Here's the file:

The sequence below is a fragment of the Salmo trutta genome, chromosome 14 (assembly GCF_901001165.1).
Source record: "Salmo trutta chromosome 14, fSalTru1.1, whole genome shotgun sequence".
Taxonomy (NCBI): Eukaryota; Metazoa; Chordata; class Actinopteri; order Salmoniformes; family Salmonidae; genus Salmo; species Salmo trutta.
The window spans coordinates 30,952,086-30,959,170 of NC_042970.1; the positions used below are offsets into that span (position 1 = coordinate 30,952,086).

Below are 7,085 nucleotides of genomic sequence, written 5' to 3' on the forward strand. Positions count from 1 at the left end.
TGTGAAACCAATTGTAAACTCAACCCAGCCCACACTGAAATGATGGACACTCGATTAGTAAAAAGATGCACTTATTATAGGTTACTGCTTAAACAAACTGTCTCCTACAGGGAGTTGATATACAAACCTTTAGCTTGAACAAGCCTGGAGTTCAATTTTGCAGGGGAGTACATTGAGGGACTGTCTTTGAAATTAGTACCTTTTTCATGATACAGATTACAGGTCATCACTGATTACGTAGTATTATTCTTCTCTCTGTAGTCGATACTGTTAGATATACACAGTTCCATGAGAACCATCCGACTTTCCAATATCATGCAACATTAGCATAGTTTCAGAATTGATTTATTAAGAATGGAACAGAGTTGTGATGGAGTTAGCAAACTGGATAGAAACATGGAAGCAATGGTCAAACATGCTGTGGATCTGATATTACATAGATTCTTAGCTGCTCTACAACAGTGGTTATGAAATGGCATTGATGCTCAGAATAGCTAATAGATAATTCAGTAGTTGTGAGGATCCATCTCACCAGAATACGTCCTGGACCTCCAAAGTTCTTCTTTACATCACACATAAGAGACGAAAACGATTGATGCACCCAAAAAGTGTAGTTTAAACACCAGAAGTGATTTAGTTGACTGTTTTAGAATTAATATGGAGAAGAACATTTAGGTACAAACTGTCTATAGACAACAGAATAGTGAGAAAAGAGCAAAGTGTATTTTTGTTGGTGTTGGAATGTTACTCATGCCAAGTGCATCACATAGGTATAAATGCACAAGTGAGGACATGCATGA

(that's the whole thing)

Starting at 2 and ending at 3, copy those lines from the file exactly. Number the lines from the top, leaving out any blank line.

Source record: "Salmo trutta chromosome 14, fSalTru1.1, whole genome shotgun sequence".
Taxonomy (NCBI): Eukaryota; Metazoa; Chordata; class Actinopteri; order Salmoniformes; family Salmonidae; genus Salmo; species Salmo trutta.